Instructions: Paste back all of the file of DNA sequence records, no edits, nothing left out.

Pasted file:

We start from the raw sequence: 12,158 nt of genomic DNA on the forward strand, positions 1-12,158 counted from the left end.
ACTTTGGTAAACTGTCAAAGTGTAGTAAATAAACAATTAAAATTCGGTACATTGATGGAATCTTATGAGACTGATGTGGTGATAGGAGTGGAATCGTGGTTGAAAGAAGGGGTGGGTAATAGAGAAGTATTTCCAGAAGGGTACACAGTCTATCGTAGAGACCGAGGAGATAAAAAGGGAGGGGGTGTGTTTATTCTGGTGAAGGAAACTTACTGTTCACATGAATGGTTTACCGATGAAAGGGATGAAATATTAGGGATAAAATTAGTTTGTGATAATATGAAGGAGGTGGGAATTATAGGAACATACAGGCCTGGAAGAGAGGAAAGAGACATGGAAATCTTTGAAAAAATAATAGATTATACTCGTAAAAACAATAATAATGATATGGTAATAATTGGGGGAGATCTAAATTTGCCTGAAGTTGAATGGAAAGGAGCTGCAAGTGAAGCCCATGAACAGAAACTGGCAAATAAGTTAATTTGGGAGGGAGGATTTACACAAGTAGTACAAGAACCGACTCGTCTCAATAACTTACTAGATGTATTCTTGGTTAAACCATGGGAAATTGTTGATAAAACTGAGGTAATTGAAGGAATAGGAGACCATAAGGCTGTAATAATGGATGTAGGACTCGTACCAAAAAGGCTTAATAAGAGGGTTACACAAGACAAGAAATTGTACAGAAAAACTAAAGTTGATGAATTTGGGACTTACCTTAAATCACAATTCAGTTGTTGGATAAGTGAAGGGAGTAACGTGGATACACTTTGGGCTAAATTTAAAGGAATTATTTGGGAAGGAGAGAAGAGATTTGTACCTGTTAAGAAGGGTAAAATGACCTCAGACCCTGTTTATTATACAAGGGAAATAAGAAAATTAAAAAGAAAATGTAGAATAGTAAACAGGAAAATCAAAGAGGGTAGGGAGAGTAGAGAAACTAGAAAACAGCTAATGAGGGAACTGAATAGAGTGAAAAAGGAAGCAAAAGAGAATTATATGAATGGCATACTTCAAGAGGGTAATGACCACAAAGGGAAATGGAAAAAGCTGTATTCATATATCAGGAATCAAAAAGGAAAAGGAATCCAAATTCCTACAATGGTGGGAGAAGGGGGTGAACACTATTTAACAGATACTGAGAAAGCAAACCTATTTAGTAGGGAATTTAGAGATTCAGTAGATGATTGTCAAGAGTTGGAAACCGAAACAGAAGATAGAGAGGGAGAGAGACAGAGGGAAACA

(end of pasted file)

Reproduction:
We start from the raw sequence: 12,158 nt of genomic DNA on the forward strand, positions 1-12,158 counted from the left end.
ACTTTGGTAAACTGTCAAAGTGTAGTAAATAAACAATTAAAATTCGGTACATTGATGGAATCTTATGAGACTGATGTGGTGATAGGAGTGGAATCGTGGTTGAAAGAAGGGGTGGGTAATAGAGAAGTATTTCCAGAAGGGTACACAGTCTATCGTAGAGACCGAGGAGATAAAAAGGGAGGGGGTGTGTTTATTCTGGTGAAGGAAACTTACTGTTCACATGAATGGTTTACCGATGAAAGGGATGAAATATTAGGGATAAAATTAGTTTGTGATAATATGAAGGAGGTGGGAATTATAGGAACATACAGGCCTGGAAGAGAGGAAAGAGACATGGAAATCTTTGAAAAAATAATAGATTATACTCGTAAAAACAATAATAATGATATGGTAATAATTGGGGGAGATCTAAATTTGCCTGAAGTTGAATGGAAAGGAGCTGCAAGTGAAGCCCATGAACAGAAACTGGCAAATAAGTTAATTTGGGAGGGAGGATTTACACAAGTAGTACAAGAACCGACTCGTCTCAATAACTTACTAGATGTATTCTTGGTTAAACCATGGGAAATTGTTGATAAAACTGAGGTAATTGAAGGAATAGGAGACCATAAGGCTGTAATAATGGATGTAGGACTCGTACCAAAAAGGCTTAATAAGAGGGTTACACAAGACAAGAAATTGTACAGAAAAACTAAAGTTGATGAATTTGGGACTTACCTTAAATCACAATTCAGTTGTTGGATAAGTGAAGGGAGTAACGTGGATACACTTTGGGCTAAATTTAAAGGAATTATTTGGGAAGGAGAGAAGAGATTTGTACCTGTTAAGAAGGGTAAAATGACCTCAGACCCTGTTTATTATACAAGGGAAATAAGAAAATTAAAAAGAAAATGTAGAATAGTAAACAGGAAAATCAAAGAGGGTAGGGAGAGTAGAGAAACTAGAAAACAGCTAATGAGGGAACTGAATAGAGTGAAAAAGGAAGCAAAAGAGAATTATATGAATGGCATACTTCAAGAGGGTAATGACCACAAAGGGAAATGGAAAAAGCTGTATTCATATATCAGGAATCAAAAAGGAAAAGGAATCCAAATTCCTACAATGGTGGGAGAAGGGGGTGAACACTATTTAACAGATACTGAGAAAGCAAACCTATTTAGTAGGGAATTTAGAGATTCAGTAGATGATTGTCAAGAGTTGGAAACCGAAACAGAAGATAGAGAGGGAGAGAGACAGAGGGAAACA